When I was aged 19-21 I studied film and TV production at university.
The university dropped the course after its first year. The class protested, but we were ignored, the last two years where carried out with less enthusiasm from substitute teachers, the course felt broken and pointless, my grades dropped from As to Cs. Seeing as my university study years could not be saved, I enjoyed my time with drinking and dancing.
I graduated at age 21 and jumped flying head first into film crew work. My enthusiasm had so far surprisingly ‘despite the efforts of many’ not been killed. I had by now some experience on low budget sets.
I narrowed my job role down to Script Supervisor and I pushed, applying like crazy to any job I could find.
Bit by bit I found the work. The first 6 months went well, if I made a mistake I tried not to beat myself up over it, sure the mistakes I made would cost money , but I had already saved the production countless errors.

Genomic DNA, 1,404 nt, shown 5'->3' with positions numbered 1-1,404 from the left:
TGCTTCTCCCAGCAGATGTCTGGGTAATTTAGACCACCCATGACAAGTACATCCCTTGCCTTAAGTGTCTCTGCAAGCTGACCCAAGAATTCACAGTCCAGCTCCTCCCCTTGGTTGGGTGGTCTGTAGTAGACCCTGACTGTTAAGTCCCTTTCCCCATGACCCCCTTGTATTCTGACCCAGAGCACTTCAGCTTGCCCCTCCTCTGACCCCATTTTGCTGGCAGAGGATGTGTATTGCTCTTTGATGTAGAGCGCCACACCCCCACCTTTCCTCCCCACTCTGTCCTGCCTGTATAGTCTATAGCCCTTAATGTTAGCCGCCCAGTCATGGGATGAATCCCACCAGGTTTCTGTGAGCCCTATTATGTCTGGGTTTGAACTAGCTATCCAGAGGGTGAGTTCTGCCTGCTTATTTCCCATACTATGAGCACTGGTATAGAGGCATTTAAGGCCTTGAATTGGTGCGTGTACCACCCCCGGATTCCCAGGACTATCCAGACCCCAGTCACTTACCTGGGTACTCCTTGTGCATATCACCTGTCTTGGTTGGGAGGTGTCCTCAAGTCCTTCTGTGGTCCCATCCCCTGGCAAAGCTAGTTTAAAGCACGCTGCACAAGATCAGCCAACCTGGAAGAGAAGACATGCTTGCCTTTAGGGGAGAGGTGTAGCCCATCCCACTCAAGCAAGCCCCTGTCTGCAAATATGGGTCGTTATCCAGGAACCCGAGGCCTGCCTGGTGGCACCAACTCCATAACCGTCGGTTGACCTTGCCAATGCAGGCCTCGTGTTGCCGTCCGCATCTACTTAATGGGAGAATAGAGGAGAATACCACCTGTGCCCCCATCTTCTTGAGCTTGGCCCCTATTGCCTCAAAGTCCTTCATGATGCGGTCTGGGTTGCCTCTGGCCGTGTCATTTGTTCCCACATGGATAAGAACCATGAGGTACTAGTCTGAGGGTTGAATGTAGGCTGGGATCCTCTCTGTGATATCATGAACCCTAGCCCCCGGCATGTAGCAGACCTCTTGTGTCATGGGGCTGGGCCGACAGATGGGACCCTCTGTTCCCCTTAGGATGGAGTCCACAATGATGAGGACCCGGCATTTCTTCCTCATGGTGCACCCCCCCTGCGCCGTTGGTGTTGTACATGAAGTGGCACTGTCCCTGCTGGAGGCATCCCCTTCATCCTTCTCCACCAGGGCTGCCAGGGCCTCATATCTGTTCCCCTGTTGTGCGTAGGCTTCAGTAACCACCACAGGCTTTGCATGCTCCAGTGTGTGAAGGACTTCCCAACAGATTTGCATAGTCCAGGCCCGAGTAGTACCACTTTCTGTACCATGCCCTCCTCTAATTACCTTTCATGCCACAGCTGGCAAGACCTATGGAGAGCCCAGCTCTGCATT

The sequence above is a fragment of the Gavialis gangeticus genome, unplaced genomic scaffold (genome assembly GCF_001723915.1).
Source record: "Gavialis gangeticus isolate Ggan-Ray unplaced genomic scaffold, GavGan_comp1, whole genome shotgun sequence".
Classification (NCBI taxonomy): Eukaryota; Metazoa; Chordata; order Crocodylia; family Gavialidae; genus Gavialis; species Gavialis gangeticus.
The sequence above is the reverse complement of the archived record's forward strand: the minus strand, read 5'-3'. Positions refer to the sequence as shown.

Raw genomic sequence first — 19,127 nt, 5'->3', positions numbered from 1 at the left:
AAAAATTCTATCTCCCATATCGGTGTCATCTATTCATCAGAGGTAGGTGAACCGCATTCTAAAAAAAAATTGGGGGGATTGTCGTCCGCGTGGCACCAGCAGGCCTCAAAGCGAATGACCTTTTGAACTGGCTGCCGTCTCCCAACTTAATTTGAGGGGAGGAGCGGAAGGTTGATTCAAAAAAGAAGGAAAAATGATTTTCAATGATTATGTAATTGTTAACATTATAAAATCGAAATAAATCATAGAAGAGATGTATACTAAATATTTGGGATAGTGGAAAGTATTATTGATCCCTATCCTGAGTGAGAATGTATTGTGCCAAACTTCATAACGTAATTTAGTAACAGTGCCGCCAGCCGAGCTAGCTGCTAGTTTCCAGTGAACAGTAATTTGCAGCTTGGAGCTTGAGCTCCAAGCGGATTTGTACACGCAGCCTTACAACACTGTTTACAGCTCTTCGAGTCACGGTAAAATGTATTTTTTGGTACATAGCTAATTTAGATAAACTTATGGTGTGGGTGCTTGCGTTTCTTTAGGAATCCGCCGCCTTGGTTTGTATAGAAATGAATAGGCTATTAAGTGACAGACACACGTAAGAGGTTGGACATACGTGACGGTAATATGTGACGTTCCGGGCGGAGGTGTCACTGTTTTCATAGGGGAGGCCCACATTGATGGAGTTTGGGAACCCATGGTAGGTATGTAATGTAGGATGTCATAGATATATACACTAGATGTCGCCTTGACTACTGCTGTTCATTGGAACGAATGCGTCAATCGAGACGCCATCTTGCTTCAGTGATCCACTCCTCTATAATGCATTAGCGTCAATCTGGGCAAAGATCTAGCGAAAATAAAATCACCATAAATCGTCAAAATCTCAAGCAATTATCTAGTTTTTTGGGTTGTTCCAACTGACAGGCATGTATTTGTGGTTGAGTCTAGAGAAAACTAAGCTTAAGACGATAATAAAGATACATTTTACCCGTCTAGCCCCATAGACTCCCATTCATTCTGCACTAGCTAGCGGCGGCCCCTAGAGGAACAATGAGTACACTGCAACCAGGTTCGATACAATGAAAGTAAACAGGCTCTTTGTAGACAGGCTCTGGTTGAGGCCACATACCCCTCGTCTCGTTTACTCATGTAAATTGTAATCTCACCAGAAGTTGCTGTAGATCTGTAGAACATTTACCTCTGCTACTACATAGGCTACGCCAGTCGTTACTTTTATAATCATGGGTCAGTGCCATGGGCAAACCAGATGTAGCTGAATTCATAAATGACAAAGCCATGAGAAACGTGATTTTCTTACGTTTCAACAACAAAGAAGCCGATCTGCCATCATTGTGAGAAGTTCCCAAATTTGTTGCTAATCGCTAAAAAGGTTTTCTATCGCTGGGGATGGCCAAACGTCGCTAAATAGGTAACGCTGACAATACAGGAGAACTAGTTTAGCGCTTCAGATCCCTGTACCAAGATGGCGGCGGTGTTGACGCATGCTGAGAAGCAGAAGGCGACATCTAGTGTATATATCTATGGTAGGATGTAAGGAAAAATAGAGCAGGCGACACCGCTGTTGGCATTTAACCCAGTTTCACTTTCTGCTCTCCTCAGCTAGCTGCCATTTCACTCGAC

I pushed onwards, but then suddenly the work took its toll. On feature film shoots I was working 6 day, 70-90 hour work weeks. I done this for 3 months solid and by the end felt rightfully exhausted and mentally broken. I had been trying my very best working for every director I met, but most were not what I had hoped for. My logic was simple I wanted to be a film director, as a Script Supervisor I got to sit next to the director all day.
even on the most professional of film shoots the director never met my romantic expectations.
The director was supposed to be sure of themselves, assertive, logical, honest, rational, powerful. But I found myself sitting next to directors who where far too interested in Twitter to pay attention to an actor's performance , or not putting the care or thought into their crews safety. I lasted 18 months before I decided that film set work was not for me. And I say this to not put you off, a lot of people like the work, the travel, the hours, the teamwork they like it all. But I could not hack it, I romanticised the idea of filmmaking so much that when I saw it as it was I could not bear to see it torn up like that. I started making films for the escapism, and working on film sets took that away.